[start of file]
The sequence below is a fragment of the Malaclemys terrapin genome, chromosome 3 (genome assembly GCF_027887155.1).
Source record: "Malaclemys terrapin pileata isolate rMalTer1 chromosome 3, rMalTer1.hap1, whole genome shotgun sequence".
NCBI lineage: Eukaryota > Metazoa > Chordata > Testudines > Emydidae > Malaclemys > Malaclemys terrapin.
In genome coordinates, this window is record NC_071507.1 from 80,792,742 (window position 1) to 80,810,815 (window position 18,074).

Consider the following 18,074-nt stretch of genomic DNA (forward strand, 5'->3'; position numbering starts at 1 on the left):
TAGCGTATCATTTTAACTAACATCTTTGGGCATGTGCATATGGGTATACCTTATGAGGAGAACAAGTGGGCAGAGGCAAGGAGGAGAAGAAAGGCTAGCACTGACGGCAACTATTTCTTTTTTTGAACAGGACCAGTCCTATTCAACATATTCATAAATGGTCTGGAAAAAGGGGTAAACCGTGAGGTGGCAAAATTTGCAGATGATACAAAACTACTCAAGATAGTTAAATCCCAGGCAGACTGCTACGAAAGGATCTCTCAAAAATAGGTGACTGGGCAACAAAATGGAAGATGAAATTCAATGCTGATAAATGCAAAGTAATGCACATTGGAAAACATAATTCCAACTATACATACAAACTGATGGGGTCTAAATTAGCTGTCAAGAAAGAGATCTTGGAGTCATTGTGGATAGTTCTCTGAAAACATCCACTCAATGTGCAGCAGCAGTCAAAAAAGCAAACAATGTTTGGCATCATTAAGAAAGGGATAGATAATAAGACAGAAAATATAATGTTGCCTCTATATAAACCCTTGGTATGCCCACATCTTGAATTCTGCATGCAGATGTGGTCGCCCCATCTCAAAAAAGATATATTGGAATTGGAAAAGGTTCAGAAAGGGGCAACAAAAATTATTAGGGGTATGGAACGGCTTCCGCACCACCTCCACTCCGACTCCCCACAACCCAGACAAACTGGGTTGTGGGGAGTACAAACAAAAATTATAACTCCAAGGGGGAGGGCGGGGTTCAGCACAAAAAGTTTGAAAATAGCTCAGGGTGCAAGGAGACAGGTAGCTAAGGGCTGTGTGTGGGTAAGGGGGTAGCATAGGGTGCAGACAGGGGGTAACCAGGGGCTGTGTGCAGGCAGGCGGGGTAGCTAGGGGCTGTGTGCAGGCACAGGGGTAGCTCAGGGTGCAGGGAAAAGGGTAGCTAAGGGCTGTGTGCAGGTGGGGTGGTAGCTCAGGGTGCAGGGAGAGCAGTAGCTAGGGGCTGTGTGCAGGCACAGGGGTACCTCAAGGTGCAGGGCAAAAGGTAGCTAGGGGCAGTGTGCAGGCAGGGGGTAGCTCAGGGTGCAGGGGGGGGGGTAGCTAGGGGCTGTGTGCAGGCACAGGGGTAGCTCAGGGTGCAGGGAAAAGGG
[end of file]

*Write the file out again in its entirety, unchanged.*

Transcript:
The sequence below is a fragment of the Malaclemys terrapin genome, chromosome 3 (genome assembly GCF_027887155.1).
Source record: "Malaclemys terrapin pileata isolate rMalTer1 chromosome 3, rMalTer1.hap1, whole genome shotgun sequence".
NCBI lineage: Eukaryota > Metazoa > Chordata > Testudines > Emydidae > Malaclemys > Malaclemys terrapin.
In genome coordinates, this window is record NC_071507.1 from 80,792,742 (window position 1) to 80,810,815 (window position 18,074).

Consider the following 18,074-nt stretch of genomic DNA (forward strand, 5'->3'; position numbering starts at 1 on the left):
TAGCGTATCATTTTAACTAACATCTTTGGGCATGTGCATATGGGTATACCTTATGAGGAGAACAAGTGGGCAGAGGCAAGGAGGAGAAGAAAGGCTAGCACTGACGGCAACTATTTCTTTTTTTGAACAGGACCAGTCCTATTCAACATATTCATAAATGGTCTGGAAAAAGGGGTAAACCGTGAGGTGGCAAAATTTGCAGATGATACAAAACTACTCAAGATAGTTAAATCCCAGGCAGACTGCTACGAAAGGATCTCTCAAAAATAGGTGACTGGGCAACAAAATGGAAGATGAAATTCAATGCTGATAAATGCAAAGTAATGCACATTGGAAAACATAATTCCAACTATACATACAAACTGATGGGGTCTAAATTAGCTGTCAAGAAAGAGATCTTGGAGTCATTGTGGATAGTTCTCTGAAAACATCCACTCAATGTGCAGCAGCAGTCAAAAAAGCAAACAATGTTTGGCATCATTAAGAAAGGGATAGATAATAAGACAGAAAATATAATGTTGCCTCTATATAAACCCTTGGTATGCCCACATCTTGAATTCTGCATGCAGATGTGGTCGCCCCATCTCAAAAAAGATATATTGGAATTGGAAAAGGTTCAGAAAGGGGCAACAAAAATTATTAGGGGTATGGAACGGCTTCCGCACCACCTCCACTCCGACTCCCCACAACCCAGACAAACTGGGTTGTGGGGAGTACAAACAAAAATTATAACTCCAAGGGGGAGGGCGGGGTTCAGCACAAAAAGTTTGAAAATAGCTCAGGGTGCAAGGAGACAGGTAGCTAAGGGCTGTGTGTGGGTAAGGGGGTAGCATAGGGTGCAGACAGGGGGTAACCAGGGGCTGTGTGCAGGCAGGCGGGGTAGCTAGGGGCTGTGTGCAGGCACAGGGGTAGCTCAGGGTGCAGGGAAAAGGGTAGCTAAGGGCTGTGTGCAGGTGGGGTGGTAGCTCAGGGTGCAGGGAGAGCAGTAGCTAGGGGCTGTGTGCAGGCACAGGGGTACCTCAAGGTGCAGGGCAAAAGGTAGCTAGGGGCAGTGTGCAGGCAGGGGGTAGCTCAGGGTGCAGGGGGGGGGGTAGCTAGGGGCTGTGTGCAGGCACAGGGGTAGCTCAGGGTGCAGGGAAAAGGG